In this regard, the authors of this article have analysed the literature data concerning IL-6 and IL-17, which is also overexpressed in periodontitis [29]. Several studies have suggested the role of IL-6 in the pathogenetic mechanisms of COVID-19 [30,31,32,33,34,35]: when SARS-CoV-2 infects the respiratory tract, it induces a release of pro-inflammatory cytokines, including interleukin (IL)-1beta and IL-6 [31]. One of the mechanisms making the coronavirus lethal could be the induction of interstitial pneumonia, which is in turn linked to an over-production of IL-6 [34, 36]. Similarly, IL-17 has high levels in the serum of COVID-19 patients [27]. In a recent study, an increase in IL-17, and 14 other cytokines, levels were positively correlated with a higher Murray score for lung injuries [28]. Notwithstanding this, some authors have hypothesized that the role of IL-6 merely serves as a reliable biomarker for the early detection and progression of COVID-19 [37]. Periodontal disease has also been recognized as a cytokine storm-generating disease, especially in the presence of other chronic dysmetabolic diseases, such as diabetes [12, 38,39,40]. Indeed, diabetes can cause a chronic activation of the immune system with increased levels of circulating leukocytes and pro-inflammatory markers [41]; these include serum levels of inflammation-related biomarkers such as IL-6, C-reactive protein, serum ferritin and the D-dimer coagulation index [42].

Focus on periodontitis

Periodontitis (i.e. plaque-related periodontal disease) is defined as “a chronic, multifactorial inflammatory disease, associated with dysbiotic plaque biofilms and characterized by the progressive destruction of the tooth-supporting apparatus” [43, 44], and classified by staging and grading systems [45]. The disease of periodontitis is globally widespread: in China it has been estimated that the prevalence of the severe variant is 1.9 %, and that those with diabetes are 2.4 times more likely to possess this variant [46]. In recent years there has been particular interest in probable associations between periodontal infection and systemic diseases [38]. Indeed, periodontal pathogens and their products (including inflammatory mediators such as IL-6) could enter the bloodstream, thereby causing several systemic diseases. Chronic periodontitis has been shown to be a risk factor for: cardiovascular disease, diabetes mellitus, respiratory disease, rheumatoid arthritis and other conditions [38]. Indeed, periodontopathic bacteria were found in the bronchoalveolar lavage fluid of patients suffering from pneumonia [47]. In turn, diabetes could increase the risk of developing pneumonia [42, 48, 49] and, thus, the association of periodontitis and diabetes could multiply the risk of pneumonia even in the absence of the SARS-CoV-2 infection [1, 50].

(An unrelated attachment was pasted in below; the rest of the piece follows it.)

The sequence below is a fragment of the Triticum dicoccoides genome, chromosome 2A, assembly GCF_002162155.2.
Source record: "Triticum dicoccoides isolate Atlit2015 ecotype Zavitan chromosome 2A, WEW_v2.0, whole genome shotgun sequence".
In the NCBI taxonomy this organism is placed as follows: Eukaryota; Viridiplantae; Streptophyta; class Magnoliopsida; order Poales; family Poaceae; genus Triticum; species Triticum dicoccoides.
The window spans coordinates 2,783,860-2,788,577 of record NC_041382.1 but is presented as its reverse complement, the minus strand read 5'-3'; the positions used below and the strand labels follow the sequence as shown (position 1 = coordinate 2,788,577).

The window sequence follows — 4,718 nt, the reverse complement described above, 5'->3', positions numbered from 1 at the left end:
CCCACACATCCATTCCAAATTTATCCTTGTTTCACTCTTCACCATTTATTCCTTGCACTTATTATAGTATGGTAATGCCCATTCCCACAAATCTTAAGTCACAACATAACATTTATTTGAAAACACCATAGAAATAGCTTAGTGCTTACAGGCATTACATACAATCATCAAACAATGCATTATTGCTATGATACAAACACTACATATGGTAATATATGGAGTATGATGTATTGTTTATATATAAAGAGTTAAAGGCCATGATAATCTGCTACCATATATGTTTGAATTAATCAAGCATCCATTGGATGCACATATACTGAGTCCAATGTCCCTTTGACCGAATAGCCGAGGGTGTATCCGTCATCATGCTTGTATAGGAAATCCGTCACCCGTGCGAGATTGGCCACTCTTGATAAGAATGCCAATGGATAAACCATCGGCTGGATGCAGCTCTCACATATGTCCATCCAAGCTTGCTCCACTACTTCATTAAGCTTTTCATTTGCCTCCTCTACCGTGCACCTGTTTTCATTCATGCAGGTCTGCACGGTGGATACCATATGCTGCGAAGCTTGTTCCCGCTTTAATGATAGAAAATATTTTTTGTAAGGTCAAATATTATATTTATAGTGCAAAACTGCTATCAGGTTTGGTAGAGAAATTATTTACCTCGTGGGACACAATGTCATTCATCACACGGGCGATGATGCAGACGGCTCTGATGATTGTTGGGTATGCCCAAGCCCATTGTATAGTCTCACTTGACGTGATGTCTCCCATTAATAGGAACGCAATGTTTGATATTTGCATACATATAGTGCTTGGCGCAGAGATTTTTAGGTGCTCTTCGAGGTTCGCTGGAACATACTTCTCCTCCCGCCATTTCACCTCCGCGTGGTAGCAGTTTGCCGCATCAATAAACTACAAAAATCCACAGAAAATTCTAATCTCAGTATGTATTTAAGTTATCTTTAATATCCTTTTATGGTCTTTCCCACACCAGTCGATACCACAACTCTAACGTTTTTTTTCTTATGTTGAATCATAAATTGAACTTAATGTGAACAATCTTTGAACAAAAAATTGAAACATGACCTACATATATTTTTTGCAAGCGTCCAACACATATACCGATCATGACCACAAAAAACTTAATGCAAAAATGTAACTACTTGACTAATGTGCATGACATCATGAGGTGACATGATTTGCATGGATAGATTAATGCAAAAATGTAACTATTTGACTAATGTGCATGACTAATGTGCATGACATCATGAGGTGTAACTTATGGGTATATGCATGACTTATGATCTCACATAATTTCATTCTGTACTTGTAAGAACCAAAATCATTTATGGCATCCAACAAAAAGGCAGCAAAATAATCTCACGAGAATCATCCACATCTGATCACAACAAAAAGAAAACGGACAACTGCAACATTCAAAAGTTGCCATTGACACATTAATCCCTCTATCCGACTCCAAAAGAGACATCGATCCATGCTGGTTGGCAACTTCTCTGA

It is of note that periodontitis has a documented, higher prevalence in men (~ 57 %) as compared to women (~ 39 %), thereby signifying a possible sex involvement in disease pathogenesis [51]. Furthermore, there are several microbial exchanges (primarily S. mutans, P. intermedia, F. nucleatum and P. gingivalis) between the oral cavity and the lungs [52, 53], and tooth decay and periodontitis are the oral diseases which are predominantly involved in oral bacterial disequilibrium [54]. In order to explain these exchanges (and, therefore, respiratory infections), two hypotheses have been proposed; (1) cytokines and enzymes produced during a periodontal disease may alter the respiratory epithelium and oral mucosa, thereby favoring infection; and (2) the aspiration of oral pathogens into the lungs [55]. Thus, poor oral hygiene can increase the risk of such mouth-lung exchanges and, therefore, respiratory infections, especially in patients over the age of 70 [56, 57].

A previous study has shown that there was an increase in IL-17-producing cells in the gingival tissue of patients suffering from gingivitis and periodontitis, as compared to healthy controls [58]. The same authors reported have elevated levels of IL-17 in the serum of patients with periodontal disease [58]. The systemic inflammatory burden of periodontitis is also well-documented by virtue of the presence of the marked sensitivity of the C-reactive protein (hsCRP), a component of positive Acute Phase Proteins (APPs), which increase during a phlogistic process [58,59,60]. Indeed, there is evidence regarding increased levels of chemokine- and cytokine-producing cells in the epithelium of periodontopathic patients, and increased levels of these inflammatory markers in the serum of the same patients [61, 62]. Another positive APP is Galectin-3 (Gal-3), a pro-inflammatory protein which is involved in several mechanisms such as: inflammation, angiogenesis, cell growth, host defence and others [63]. Moreover, elevated levels of Gal-3 are related to severe periodontitis [62]. Finally, a correlation between Gal-3 and SARS-CoV-2 was observed in a recent study in which the morphology of Gal-3 was observed to be similar to the SARS-CoV-2 spike protein [64,65,66,67].

Perspective hypothesis: is there any association between COVID-19 and periodontitis?